How the Gold Cup winners fare when defending the crown
When John Gosden sent Bjorn Nielsen’s Queen's Vase and Goodwood Cup winner Stradivarius in pursuit of the unheard-of riches offered by the inaugural Weatherbys Hamilton Stayers' Million last spring, the consensus was that the bonus, though thoroughly laudable, was almost certainly unachievable.
As we all know, Stradivarius did not miss a beat. Although he did not win any of the three main events with anything like the ease of the qualifying Yorkshire Cup success, he went on to thumb his nose at any remaining sceptics by adding the Long Distance Cup on Ascot’s Champions Day to his gallant wins in the Gold Cup, Goodwood Cup and Lonsdale Cup.
It takes an exceptional stayer to run up such a sequence, as distance races take a lot out of a horse, so we should not expect it to happen on a regular basis. Yet Stradivarius is firmly in the running for a second £1m bonus and if he repeats his Gold Cup success, as many anticipate, he will be expected to follow up at Goodwood and York again.
On paper, however, he probably needs a lifetime best, for it says much for the impact that the Weatherbys Hamilton Stayers' Million has already had on the division that this promises to be one of the great Gold Cups.
The Melbourne Cup and Dubai Gold Cup winner Cross Counter would be a worthy favourite most years, as indeed would the Derby second Dee Ex Bee, who has flourished since being stepped up in distance. Both are also contenders for the bonus, as is French challenger Called To The Bar.
The St Leger winner Kew Gardens is an absentee, but Aidan O’Brien still fields Capri, Cypress Creek and Flag Of Honour. Magic Circle, Master Of Reality, Raymond Tusk and Thomas Hobson are not merely making up the numbers.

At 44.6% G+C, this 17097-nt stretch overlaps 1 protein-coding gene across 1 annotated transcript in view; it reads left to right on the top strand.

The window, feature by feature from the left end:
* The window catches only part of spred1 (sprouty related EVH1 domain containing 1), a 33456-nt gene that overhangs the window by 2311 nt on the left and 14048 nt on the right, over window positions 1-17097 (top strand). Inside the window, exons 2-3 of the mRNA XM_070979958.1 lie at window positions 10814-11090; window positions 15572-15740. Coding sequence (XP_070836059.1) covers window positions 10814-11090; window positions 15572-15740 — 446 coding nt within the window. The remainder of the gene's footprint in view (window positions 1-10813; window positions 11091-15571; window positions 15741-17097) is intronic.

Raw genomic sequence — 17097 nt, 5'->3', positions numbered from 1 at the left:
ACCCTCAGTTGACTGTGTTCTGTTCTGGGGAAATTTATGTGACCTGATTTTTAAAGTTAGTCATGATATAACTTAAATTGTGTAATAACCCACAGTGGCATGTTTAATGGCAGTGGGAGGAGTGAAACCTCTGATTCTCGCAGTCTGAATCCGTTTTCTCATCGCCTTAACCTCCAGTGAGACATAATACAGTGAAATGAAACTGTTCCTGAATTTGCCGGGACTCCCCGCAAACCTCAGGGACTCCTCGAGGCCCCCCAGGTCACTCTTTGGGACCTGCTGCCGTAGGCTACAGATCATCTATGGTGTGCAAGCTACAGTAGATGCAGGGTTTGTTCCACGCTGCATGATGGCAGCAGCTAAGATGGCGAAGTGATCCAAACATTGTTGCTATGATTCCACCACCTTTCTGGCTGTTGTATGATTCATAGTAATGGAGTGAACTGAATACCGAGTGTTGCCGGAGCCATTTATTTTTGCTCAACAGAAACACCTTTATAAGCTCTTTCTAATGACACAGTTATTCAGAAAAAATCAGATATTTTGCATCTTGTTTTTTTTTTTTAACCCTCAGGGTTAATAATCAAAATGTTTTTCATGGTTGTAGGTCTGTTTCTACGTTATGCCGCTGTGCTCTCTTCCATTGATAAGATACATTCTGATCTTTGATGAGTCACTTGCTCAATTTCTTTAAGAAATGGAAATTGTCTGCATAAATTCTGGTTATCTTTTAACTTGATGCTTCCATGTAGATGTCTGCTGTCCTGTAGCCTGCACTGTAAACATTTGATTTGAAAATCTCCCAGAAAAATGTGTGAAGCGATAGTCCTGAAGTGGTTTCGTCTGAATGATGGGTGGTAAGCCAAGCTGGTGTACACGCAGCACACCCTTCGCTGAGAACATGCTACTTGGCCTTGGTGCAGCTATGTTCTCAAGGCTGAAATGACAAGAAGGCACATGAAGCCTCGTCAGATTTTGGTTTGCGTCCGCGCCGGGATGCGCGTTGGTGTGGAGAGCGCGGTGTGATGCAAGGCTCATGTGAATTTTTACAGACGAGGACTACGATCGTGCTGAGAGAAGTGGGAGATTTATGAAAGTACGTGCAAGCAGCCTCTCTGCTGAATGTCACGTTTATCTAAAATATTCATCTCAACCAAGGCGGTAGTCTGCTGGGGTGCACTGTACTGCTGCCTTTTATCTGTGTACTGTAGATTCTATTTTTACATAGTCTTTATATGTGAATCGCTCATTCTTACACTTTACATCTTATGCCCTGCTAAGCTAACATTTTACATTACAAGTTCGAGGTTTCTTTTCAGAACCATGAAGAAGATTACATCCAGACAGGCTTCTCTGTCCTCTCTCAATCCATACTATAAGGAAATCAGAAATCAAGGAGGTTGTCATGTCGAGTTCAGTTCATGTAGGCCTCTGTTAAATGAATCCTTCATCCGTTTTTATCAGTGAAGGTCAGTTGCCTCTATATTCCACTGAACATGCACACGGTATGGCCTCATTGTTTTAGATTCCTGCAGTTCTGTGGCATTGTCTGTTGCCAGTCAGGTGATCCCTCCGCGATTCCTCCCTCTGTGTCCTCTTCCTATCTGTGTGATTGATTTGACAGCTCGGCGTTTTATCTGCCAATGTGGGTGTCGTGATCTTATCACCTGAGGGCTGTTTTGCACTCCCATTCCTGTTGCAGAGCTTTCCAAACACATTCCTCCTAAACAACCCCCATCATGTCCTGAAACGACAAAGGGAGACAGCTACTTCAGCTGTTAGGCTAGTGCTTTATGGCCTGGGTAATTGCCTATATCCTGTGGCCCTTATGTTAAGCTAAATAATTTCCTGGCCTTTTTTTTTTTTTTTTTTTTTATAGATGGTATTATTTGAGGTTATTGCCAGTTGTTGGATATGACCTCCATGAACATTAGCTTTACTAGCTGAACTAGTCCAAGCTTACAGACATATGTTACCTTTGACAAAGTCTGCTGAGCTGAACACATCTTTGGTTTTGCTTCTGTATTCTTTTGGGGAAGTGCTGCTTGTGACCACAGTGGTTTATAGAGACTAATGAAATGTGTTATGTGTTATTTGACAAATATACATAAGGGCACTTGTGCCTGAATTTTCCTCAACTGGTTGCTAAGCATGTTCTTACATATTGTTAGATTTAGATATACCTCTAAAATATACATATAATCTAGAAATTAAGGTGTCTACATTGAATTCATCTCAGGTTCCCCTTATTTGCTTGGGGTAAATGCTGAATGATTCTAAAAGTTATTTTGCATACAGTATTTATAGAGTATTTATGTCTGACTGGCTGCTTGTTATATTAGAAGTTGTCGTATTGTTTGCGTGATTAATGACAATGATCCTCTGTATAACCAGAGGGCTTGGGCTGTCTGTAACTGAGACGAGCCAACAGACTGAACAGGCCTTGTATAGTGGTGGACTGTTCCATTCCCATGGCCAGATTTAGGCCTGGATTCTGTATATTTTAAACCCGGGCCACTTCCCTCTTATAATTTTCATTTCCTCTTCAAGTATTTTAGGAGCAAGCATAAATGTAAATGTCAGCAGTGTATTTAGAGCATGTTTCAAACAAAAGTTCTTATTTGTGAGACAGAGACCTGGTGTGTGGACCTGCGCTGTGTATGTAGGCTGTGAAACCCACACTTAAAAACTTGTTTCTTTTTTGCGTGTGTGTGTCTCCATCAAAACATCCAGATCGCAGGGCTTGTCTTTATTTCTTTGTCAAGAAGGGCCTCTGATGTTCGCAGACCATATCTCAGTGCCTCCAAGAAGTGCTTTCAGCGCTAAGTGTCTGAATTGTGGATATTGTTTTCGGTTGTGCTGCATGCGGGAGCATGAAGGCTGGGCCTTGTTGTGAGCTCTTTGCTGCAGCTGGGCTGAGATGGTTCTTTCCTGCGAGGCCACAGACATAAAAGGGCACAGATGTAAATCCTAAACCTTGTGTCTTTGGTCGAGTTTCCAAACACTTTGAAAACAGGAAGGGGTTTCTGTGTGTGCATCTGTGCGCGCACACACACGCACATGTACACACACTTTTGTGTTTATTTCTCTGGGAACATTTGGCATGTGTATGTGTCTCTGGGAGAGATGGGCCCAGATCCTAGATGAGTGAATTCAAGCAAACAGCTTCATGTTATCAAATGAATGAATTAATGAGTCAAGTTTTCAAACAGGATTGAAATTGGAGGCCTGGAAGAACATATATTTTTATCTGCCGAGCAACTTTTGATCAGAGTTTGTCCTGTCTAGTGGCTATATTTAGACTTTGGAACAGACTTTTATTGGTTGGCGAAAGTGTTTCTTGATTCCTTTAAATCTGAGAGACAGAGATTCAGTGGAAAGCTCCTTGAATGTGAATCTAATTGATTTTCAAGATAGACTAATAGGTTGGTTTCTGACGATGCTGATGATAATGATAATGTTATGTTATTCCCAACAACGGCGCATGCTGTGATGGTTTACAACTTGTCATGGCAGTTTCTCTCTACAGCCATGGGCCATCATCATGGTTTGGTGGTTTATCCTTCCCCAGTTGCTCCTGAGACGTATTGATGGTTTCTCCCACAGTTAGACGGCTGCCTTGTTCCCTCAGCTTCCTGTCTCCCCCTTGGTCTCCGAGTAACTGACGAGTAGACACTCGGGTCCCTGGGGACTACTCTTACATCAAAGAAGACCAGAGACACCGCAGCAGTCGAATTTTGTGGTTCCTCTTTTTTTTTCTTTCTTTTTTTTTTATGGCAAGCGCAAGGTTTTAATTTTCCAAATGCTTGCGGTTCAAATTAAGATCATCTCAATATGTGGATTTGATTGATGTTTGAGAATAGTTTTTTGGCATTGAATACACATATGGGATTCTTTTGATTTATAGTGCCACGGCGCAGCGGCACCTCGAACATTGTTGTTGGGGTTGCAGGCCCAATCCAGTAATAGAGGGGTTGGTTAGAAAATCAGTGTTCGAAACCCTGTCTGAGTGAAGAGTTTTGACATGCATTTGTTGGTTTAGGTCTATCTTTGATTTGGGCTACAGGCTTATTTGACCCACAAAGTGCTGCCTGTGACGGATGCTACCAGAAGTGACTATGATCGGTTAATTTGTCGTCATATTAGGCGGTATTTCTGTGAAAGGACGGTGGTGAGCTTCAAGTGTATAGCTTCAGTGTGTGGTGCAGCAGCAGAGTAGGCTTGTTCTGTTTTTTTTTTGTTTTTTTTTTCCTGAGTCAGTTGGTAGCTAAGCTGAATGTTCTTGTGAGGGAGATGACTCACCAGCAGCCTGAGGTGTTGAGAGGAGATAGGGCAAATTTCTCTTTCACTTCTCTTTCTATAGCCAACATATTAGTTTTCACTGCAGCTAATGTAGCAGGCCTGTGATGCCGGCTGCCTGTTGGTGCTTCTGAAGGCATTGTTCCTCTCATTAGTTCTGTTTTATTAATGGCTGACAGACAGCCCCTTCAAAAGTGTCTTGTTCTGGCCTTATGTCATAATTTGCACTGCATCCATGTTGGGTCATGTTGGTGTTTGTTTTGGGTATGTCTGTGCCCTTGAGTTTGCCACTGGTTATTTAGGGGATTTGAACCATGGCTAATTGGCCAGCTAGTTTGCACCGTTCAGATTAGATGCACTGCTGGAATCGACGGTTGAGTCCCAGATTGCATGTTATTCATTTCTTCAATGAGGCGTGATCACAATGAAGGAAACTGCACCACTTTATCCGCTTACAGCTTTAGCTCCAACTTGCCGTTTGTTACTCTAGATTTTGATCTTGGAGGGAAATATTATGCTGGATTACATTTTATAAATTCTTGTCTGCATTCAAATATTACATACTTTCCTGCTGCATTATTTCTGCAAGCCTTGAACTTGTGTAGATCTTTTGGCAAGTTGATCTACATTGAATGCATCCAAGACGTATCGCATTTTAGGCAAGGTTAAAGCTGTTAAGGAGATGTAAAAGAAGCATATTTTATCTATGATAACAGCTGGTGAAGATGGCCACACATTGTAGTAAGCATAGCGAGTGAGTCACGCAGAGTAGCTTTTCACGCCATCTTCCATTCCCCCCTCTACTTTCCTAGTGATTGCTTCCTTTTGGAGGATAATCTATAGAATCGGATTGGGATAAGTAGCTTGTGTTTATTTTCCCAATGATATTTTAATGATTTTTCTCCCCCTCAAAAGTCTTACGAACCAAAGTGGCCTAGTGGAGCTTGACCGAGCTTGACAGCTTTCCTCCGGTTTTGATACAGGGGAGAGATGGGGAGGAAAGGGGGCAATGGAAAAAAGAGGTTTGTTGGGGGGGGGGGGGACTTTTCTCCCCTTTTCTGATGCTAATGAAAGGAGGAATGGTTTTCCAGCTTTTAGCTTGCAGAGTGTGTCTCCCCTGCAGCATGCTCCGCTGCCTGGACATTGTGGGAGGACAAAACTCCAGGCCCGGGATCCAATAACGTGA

Stradivarius tends to find a way of winning even when conditions turn against him, but the record of returning Gold Cup heroes in the last 20 years or so certainly gives pause for thought.
How Gold Cup winners fared when defending the crown
Order Of St George
Trainer: Aidan O'Brien
Winner in 2016, second in 2017
When the Irish St Leger winner Order Of St George delivered so emphatically over the Gold Cup trip in 2016 he looked like he might dominate the staying ranks for a few years, perhaps even in the manner of his stable’s four-time Gold Cup winner Yeats.
However, while he ran in two more Gold Cups he was beaten a short head at odds-on by Big Orange in the finish of the week 12 months later and last year he finished only fourth to Stradivarius when joint favourite.
Sir Michael Stoute
Winner in 2013, second in 2014 but subsequently disqualified
When Estimate beat Simenon a neck for the Queen in that stirring finish of 2013 her success provoked scenes of almost unprecedented joy.
She had won the Queen’s Vase 12 months earlier and there were hopes that she might complete a Royal Ascot hat-trick when she returned 12 months later. This time, however, she lacked a previous run and, having improved to be one of four in a line a furlong out, she was just held by Leading Light in another great finish.
Saeed Bin Suroor
Winner in 2012, fourth in 2013
The 2012 Gold Cup was not one of the great renewals, but neither Frankie Dettori on Colour Vision nor Mickael Barzalona on Opinion Poll will forget their bumping finish in a hurry.